5 ways healthcare innovators turn employers into skeptics
Does anything lose its shine quicker than a new healthcare benefit? Employers spend endless months researching, sorting, prioritizing, negotiating, implementing, and finally, marketing to employees. Then? Crickets. Vapor. No jaw-dropping savings. No astonishing health outcomes. No uptake.
Sure, there’s a game changer here and there, but the signal-to-noise ratio is awful. It’s easy to see why employers are feeling skeptical, or even cynical. Here are the 5 seeds of doubt we see planted every day.
So much hyperbole, so little reality New businesses have to convey confidence, so of course their claims are bold. But scratch beneath the surface and there’s rarely anything substantial enough to shift the needle toward an organization's goals.
Innovators are often great at burning it all down, but healthcare is complex and nuanced. What’s required is recognizing the pieces that work and building a new, more effective reality around them. Employers need proof, not aspiration.
All the risk falls to employers Rolling out a new health benefit is a BIG deal. Implement, market, maintain, rinse and repeat. Benefits managers, personally, put everything at risk. And they’ve been burned in the past, probably more than once.
Are vendors willing to share that risk and take a hit if they don’t provide the world-beating results they promised? Not usually.
Post-pandemic life is confusing. And hard. Full stop. We talk about the “new normal” all the time, but what is it and how will we know when it’s here? In the midst of social and economic upheaval, how are employers supposed to distinguish between a cursory trend and a legitimate cultural shift?
That has a lot of folks on pause. Plus, HR and benefits teams have guided organizations (not to mention their own families) through every step of this mayhem. They educated themselves on vaccines. And vaccine hesitancy. Mental health point solutions. Remote work and back-to-work and hybrid work. So. Much. Work.
Organizations have already invested so much Time, money, effort. Lots of sweat and tears (hopefully no blood). Maybe an organization spent years extolling the virtues of high deductible health plans (HDHPs), expending social capital, earning trust one painful conversation at a time. And now, some upstart wants to yank it all out for something new? Even when employers know it’s a better solution, it’s not an easy move to make.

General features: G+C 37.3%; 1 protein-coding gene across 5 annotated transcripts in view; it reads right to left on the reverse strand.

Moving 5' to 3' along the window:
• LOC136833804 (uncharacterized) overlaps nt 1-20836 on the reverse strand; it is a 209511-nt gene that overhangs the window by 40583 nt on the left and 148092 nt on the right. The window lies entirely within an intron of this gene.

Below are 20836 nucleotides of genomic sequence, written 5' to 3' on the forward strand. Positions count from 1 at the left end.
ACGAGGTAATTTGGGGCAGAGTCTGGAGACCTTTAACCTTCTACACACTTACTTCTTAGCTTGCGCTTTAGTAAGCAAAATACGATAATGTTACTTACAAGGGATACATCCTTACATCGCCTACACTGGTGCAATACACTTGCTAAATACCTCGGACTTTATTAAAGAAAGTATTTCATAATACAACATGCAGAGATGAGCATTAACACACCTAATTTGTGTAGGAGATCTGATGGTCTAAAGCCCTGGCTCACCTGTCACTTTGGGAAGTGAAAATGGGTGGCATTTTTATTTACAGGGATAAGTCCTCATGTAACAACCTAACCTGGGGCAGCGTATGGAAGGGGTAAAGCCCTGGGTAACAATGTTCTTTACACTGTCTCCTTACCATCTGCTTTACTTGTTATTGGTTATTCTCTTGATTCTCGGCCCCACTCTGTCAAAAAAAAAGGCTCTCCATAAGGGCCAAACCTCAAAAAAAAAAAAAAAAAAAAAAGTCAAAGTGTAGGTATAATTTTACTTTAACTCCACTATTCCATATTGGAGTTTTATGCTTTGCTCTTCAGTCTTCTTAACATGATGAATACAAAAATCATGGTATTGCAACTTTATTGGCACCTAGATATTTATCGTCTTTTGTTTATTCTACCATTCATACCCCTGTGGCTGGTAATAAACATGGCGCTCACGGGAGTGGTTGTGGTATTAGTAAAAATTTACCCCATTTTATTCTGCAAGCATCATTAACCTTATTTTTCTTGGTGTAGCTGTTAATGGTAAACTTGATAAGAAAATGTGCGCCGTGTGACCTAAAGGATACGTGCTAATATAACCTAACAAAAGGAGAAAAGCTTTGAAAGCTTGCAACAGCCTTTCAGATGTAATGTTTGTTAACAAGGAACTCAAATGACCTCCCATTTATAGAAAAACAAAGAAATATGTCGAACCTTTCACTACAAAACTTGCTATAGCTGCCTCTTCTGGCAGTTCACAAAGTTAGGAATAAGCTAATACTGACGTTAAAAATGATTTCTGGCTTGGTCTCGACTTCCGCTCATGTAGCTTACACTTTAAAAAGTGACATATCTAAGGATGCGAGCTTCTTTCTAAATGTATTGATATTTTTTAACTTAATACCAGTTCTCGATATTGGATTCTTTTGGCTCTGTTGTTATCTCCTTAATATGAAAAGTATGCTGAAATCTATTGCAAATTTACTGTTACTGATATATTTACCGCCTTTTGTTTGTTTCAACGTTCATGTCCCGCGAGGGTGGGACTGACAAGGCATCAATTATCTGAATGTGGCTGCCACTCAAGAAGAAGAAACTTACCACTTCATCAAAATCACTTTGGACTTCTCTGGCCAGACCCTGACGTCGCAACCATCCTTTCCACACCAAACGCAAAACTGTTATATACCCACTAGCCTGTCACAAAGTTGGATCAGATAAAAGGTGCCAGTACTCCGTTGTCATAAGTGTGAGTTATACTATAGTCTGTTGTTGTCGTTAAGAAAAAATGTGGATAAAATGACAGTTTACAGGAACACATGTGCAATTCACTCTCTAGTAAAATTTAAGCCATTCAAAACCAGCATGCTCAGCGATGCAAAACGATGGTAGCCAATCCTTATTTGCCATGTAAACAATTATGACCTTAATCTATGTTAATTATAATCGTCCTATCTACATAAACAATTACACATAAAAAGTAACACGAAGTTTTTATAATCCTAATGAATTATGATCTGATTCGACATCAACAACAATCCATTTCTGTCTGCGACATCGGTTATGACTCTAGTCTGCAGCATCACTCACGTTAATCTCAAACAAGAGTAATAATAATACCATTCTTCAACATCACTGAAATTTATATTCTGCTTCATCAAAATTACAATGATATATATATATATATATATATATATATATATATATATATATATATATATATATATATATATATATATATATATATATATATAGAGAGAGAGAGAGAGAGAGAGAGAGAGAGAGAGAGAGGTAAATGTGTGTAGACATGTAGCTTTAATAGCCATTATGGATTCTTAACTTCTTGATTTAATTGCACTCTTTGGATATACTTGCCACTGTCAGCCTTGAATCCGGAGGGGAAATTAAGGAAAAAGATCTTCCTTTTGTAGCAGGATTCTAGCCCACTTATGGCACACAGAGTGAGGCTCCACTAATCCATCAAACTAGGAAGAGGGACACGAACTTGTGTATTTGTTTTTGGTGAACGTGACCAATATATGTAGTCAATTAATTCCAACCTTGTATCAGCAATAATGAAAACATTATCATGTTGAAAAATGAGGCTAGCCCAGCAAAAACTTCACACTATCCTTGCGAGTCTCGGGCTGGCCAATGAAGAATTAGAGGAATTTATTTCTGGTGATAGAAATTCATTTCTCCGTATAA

That’s not to mention: there are about a million new healthcare solutions every day. How do employers vet them? Where does an organization draw the line to say they can’t possibly take on another benefit?
Employees don’t care (or at least it seems that way) Employers tried postcards and fairs and webinars, and even paying employees for flu shots and wellness visits. Free, easy money to do a thing that’s in their best interest. And nothing. Does it make sense? No. Or, well, maybe. In their busy jobs, in their busy lives, we aim to improve well-being by…giving them more to do?
The apparent employee apathy is a topic for another time. But it is a reality employers face every day. Organizations need real solutions based on people’s lived experiences, not a marketer’s ideal buyer persona.
It's time for digital health to glow up.
So there it is. Well-earned and hard-to-dispute reasons for skepticism. And yet, here we are, Firefly, offering a new health plan with a bold outlook.
Is it pure gall? Sheer audacity? No. Well, a little (we believe in what we’re doing). But the truth is, for all that effort and heartache, employers are staring down the same old problems. Healthcare is still too confusing and too expensive and only seems to get worse.
We’re not saying to throw everything away, but to take a clear-eyed look at a compelling solution designed around engaging employees and empowering better (more effective, lower cost) care.
Can we fix the health plan? Yes. Will it be instant? No. Substantive change never is. But it’s not some far-off, hazy future either. One member at a time gets exponential pretty fast.
So to those who are skeptical, we say, “You should be.” And also, “Talk to us anyway. We’ll make it worth your time.”